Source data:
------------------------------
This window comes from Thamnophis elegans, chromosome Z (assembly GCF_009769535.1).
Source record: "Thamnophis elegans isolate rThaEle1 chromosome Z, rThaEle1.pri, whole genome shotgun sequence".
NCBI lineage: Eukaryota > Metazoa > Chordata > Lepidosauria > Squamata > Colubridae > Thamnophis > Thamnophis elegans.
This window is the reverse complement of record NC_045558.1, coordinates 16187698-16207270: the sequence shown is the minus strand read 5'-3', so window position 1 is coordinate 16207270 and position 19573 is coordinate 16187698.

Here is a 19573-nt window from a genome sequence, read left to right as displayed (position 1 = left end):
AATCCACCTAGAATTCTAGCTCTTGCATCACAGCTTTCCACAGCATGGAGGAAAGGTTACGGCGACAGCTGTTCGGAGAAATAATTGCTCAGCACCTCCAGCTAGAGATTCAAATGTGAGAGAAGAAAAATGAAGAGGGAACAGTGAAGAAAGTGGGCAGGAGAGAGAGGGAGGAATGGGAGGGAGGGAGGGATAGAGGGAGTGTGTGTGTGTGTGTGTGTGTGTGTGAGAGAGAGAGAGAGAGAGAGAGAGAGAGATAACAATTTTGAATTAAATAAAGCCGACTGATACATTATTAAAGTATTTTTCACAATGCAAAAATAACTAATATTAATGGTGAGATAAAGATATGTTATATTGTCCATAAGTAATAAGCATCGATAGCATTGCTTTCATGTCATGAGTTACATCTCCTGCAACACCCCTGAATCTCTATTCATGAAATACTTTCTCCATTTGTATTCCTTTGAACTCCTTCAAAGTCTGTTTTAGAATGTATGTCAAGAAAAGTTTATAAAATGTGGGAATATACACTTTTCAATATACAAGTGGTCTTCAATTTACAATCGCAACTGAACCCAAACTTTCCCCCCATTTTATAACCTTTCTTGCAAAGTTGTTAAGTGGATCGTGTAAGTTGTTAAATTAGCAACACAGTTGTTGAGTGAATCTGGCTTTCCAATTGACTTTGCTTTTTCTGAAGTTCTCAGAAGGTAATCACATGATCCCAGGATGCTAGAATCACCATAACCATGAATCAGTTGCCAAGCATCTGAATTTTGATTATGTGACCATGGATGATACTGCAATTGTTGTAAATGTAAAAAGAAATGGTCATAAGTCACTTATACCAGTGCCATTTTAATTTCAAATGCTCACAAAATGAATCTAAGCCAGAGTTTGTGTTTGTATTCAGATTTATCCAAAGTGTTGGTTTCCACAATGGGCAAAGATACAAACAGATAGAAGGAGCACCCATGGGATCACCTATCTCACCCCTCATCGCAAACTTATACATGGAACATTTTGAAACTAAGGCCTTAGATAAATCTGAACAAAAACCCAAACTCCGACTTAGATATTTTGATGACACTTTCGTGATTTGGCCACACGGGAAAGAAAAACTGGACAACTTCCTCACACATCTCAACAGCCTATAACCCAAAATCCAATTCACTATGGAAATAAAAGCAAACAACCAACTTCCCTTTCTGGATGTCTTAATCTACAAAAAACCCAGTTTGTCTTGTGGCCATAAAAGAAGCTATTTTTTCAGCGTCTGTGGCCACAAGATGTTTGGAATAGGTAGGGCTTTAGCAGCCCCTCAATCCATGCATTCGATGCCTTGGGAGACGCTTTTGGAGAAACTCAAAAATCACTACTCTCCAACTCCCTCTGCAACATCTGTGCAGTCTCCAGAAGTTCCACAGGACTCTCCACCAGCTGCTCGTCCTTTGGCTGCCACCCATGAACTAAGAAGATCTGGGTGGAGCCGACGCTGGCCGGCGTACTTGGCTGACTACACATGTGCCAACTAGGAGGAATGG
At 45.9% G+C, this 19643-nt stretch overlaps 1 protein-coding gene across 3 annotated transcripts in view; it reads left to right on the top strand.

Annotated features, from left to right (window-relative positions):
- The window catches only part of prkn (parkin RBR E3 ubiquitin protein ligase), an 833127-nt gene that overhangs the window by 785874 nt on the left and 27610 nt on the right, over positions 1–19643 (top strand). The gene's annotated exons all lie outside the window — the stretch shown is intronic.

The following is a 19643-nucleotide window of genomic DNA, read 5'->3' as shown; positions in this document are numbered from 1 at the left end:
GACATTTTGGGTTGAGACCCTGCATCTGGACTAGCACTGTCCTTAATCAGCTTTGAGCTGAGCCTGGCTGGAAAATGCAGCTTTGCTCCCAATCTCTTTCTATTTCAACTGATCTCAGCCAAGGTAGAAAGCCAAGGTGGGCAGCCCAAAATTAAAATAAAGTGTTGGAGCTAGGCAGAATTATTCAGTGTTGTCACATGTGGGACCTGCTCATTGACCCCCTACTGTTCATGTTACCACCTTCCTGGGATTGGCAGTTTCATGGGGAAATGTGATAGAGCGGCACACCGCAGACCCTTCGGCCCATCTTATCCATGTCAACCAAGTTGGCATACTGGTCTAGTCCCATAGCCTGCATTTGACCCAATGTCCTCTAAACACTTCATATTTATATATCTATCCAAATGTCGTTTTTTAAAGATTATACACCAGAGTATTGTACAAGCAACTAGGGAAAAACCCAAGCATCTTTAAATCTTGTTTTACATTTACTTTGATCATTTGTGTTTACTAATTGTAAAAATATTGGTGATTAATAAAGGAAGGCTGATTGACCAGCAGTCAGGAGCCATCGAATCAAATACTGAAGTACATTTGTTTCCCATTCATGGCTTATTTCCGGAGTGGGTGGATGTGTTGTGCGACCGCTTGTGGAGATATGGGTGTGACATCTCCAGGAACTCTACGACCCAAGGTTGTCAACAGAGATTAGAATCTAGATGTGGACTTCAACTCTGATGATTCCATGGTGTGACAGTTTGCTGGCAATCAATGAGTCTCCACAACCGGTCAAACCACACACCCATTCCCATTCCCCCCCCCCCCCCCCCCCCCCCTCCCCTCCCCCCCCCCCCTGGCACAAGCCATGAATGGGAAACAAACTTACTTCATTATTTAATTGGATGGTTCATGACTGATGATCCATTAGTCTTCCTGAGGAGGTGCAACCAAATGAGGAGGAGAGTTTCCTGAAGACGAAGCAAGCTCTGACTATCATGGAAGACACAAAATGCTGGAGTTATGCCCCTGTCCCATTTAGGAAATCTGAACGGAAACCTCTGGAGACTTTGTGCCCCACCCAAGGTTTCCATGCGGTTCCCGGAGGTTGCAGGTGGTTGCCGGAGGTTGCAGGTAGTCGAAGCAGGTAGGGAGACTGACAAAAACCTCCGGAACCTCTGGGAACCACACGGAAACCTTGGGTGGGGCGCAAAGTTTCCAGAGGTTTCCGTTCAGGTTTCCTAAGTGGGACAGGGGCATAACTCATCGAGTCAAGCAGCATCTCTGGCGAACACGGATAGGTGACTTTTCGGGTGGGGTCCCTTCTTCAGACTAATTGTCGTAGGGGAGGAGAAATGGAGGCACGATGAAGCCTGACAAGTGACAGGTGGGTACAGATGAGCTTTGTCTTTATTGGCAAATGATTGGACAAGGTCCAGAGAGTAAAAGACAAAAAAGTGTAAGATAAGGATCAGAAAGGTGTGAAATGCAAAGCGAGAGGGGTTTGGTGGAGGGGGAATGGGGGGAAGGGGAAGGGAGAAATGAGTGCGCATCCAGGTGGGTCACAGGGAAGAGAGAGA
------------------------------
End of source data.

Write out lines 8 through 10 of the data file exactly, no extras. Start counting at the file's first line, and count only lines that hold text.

Annotated features, from left to right (window-relative positions):
- The window catches only part of prkn (parkin RBR E3 ubiquitin protein ligase), an 833127-nt gene that overhangs the window by 785874 nt on the left and 27610 nt on the right, over positions 1–19643 (top strand). The gene's annotated exons all lie outside the window — the stretch shown is intronic.

The following is a 19643-nucleotide window of genomic DNA, read 5'->3' as shown; positions in this document are numbered from 1 at the left end: